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9.3 Cleaning Up

This section gives examples of removing unwanted files in various situations. Here is a command to remove the CVS backup files created when an update requires a merge:

     find . -name '.#*' -print0 | xargs -0r rm -f

If your find command removes directories, you may find that you get a spurious error message when find tries to recurse into a directory that has now been removed. Using the ‘-depth’ option will normally resolve this problem.

It is also possible to use the ‘-delete’ action:

     find . -depth -name '.#*' -delete

You can run this command to clean out your clutter in /tmp. You might place it in the file your shell runs when you log out (.bash_logout, .logout, or .zlogout, depending on which shell you use).

     find /tmp -depth -user "$LOGNAME" -type f -delete

To remove old Emacs backup and auto-save files, you can use a command like the following. It is especially important in this case to use null-terminated file names because Emacs packages like the VM mailer often create temporary file names with spaces in them, like #reply to David J. MacKenzie<1>#.

     find ~ \( -name '*~' -o -name '#*#' \) -print0 |
       xargs --no-run-if-empty --null rm -vf

Removing old files from /tmp is commonly done from cron:

     find /tmp /var/tmp -depth -not        -type d -mtime +3 -delete
     find /tmp /var/tmp -depth -mindepth 1 -type d -empty    -delete

The second find command above cleans out empty directories depth-first (‘-delete’ implies ‘-depth’ anyway), hoping that the parents become empty and can be removed too. It uses ‘-mindepth’ to avoid removing /tmp itself if it becomes totally empty.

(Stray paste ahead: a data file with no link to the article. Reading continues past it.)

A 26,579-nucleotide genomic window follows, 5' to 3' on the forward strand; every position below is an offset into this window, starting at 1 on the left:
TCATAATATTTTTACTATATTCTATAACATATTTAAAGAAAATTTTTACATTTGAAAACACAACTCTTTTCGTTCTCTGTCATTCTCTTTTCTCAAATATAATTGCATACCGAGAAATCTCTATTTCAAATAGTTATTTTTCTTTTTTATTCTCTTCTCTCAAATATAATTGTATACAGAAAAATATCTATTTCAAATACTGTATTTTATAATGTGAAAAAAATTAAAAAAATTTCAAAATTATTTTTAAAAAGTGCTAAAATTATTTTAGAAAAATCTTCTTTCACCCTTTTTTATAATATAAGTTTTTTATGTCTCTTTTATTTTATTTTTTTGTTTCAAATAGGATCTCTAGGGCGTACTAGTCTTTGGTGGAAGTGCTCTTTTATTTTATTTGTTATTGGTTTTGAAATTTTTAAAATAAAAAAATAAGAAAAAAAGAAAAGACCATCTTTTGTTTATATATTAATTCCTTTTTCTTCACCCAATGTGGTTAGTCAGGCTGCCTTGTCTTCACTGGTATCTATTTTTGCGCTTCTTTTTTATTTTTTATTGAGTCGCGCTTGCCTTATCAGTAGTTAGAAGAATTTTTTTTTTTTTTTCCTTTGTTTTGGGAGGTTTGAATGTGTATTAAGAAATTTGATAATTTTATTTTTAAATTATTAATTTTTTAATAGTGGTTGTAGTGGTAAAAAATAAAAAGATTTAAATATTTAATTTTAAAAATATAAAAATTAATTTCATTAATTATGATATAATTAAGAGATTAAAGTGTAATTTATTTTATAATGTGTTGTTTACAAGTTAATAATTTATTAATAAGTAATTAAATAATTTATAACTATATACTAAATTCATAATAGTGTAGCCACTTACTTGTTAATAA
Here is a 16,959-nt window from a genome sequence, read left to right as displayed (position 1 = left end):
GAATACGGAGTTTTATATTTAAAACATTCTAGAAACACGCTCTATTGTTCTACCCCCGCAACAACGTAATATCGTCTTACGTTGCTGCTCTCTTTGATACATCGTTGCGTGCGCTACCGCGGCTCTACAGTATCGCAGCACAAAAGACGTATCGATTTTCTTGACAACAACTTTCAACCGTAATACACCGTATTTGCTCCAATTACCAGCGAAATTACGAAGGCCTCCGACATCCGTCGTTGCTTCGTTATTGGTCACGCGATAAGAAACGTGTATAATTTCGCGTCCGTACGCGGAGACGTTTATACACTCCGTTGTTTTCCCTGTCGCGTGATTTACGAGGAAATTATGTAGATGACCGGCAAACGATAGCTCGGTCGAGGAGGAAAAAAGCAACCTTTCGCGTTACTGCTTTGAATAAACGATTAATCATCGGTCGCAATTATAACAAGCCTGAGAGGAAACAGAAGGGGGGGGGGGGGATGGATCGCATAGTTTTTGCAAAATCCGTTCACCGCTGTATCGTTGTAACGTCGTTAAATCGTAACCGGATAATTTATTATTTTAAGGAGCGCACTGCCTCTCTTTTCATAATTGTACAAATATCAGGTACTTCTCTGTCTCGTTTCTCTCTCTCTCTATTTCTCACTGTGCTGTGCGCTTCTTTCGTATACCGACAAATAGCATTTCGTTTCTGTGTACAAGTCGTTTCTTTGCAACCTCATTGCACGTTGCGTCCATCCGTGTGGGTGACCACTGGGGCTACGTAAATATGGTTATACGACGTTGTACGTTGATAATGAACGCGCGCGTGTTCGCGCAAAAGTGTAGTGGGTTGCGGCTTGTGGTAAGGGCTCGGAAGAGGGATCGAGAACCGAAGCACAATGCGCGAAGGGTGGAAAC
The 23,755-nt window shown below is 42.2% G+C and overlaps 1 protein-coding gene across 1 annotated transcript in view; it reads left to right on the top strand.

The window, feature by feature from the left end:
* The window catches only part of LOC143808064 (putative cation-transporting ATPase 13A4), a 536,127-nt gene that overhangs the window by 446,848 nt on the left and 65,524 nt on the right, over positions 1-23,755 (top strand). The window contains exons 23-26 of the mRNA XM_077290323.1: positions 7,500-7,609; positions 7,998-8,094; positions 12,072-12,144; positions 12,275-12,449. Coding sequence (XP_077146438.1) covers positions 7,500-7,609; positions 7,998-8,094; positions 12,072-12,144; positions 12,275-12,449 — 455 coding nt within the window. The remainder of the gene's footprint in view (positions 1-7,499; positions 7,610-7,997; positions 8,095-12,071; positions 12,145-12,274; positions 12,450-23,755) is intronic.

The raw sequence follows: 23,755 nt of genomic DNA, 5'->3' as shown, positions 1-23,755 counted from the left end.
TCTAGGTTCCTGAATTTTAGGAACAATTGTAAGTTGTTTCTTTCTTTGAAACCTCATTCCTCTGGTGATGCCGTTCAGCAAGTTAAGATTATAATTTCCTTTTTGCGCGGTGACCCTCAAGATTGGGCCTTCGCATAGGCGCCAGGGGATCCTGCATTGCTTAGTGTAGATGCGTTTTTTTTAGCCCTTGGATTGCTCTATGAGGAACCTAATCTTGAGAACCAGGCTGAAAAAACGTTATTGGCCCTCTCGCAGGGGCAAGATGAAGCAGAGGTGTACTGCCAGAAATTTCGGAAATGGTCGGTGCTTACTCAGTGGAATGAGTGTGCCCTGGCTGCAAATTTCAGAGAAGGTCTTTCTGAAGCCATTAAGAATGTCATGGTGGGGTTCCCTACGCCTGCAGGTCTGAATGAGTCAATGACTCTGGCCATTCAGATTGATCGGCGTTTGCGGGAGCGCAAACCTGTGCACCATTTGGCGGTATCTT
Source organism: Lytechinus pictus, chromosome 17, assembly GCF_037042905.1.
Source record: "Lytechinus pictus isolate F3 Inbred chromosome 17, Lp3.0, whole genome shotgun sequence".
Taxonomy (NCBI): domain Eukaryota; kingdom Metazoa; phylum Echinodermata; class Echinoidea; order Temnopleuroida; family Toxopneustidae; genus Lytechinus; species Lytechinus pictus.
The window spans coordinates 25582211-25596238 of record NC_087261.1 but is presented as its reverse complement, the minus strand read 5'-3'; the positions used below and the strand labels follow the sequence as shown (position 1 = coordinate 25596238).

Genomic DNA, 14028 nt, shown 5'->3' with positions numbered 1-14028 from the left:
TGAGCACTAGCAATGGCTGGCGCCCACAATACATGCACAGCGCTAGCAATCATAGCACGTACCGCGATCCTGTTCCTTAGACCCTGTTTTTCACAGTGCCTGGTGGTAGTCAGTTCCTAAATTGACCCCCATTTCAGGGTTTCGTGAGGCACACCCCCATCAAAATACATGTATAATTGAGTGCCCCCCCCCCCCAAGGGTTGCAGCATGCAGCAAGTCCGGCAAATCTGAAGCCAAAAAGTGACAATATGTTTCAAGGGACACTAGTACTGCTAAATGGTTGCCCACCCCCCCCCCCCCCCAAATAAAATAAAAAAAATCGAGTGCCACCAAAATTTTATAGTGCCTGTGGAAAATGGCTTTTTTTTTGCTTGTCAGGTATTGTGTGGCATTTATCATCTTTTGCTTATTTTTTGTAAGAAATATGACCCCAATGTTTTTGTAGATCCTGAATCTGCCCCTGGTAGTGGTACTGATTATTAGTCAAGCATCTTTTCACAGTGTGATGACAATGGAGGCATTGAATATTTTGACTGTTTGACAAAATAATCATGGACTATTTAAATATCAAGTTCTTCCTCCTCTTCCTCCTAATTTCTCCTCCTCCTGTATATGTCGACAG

Lastly, an example of a program that almost certainly does not do what the user intended:

     find dirname -delete -name quux

If the user hoped to delete only files named quux they will get an unpleasant surprise; this command will attempt to delete everything at or below the starting point dirname. This is because find evaluates the items on the command line as an expression. The find program will normally execute an action if the preceding action succeeds. Here, there is no action or test before the ‘-delete’ so it will always be executed. The ‘-name quux’ test will be performed for files we successfully deleted, but that test has no effect since ‘-delete’ also disables the default ‘-print’ operation. So the above example will probably delete a lot of files the user didn't want to delete.

This command is also likely to do something you did not intend:

     find dirname -path dirname/foo -prune -o -delete

Because ‘-delete’ turns on ‘-depth’, the ‘-prune’ action has no effect and files in dirname/foo will be deleted too.